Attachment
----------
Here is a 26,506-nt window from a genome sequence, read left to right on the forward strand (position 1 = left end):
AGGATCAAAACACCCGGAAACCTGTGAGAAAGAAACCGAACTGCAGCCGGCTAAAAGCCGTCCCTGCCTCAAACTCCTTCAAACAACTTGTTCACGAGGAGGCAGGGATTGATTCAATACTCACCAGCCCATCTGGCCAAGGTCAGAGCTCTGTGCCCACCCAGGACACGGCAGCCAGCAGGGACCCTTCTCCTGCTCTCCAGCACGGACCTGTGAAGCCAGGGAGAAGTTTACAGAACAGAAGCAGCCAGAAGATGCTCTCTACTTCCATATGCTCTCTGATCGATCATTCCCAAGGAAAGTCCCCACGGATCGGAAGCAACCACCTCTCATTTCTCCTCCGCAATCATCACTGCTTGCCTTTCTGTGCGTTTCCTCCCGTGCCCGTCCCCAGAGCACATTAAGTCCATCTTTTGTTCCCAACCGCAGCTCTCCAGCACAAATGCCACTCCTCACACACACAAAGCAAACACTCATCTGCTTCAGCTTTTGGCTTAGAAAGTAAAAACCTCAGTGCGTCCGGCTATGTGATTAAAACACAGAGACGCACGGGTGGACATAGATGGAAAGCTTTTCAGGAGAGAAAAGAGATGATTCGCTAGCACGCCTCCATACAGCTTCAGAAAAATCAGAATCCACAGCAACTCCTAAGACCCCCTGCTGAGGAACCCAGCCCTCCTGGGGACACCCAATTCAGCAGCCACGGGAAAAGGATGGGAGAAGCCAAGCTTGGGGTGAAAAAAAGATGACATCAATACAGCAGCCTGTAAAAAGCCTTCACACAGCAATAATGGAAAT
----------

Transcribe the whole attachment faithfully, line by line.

Here is a 26,506-nt window from a genome sequence, read left to right on the forward strand (position 1 = left end):
AGGATCAAAACACCCGGAAACCTGTGAGAAAGAAACCGAACTGCAGCCGGCTAAAAGCCGTCCCTGCCTCAAACTCCTTCAAACAACTTGTTCACGAGGAGGCAGGGATTGATTCAATACTCACCAGCCCATCTGGCCAAGGTCAGAGCTCTGTGCCCACCCAGGACACGGCAGCCAGCAGGGACCCTTCTCCTGCTCTCCAGCACGGACCTGTGAAGCCAGGGAGAAGTTTACAGAACAGAAGCAGCCAGAAGATGCTCTCTACTTCCATATGCTCTCTGATCGATCATTCCCAAGGAAAGTCCCCACGGATCGGAAGCAACCACCTCTCATTTCTCCTCCGCAATCATCACTGCTTGCCTTTCTGTGCGTTTCCTCCCGTGCCCGTCCCCAGAGCACATTAAGTCCATCTTTTGTTCCCAACCGCAGCTCTCCAGCACAAATGCCACTCCTCACACACACAAAGCAAACACTCATCTGCTTCAGCTTTTGGCTTAGAAAGTAAAAACCTCAGTGCGTCCGGCTATGTGATTAAAACACAGAGACGCACGGGTGGACATAGATGGAAAGCTTTTCAGGAGAGAAAAGAGATGATTCGCTAGCACGCCTCCATACAGCTTCAGAAAAATCAGAATCCACAGCAACTCCTAAGACCCCCTGCTGAGGAACCCAGCCCTCCTGGGGACACCCAATTCAGCAGCCACGGGAAAAGGATGGGAGAAGCCAAGCTTGGGGTGAAAAAAAGATGACATCAATACAGCAGCCTGTAAAAAGCCTTCACACAGCAATAATGGAAAT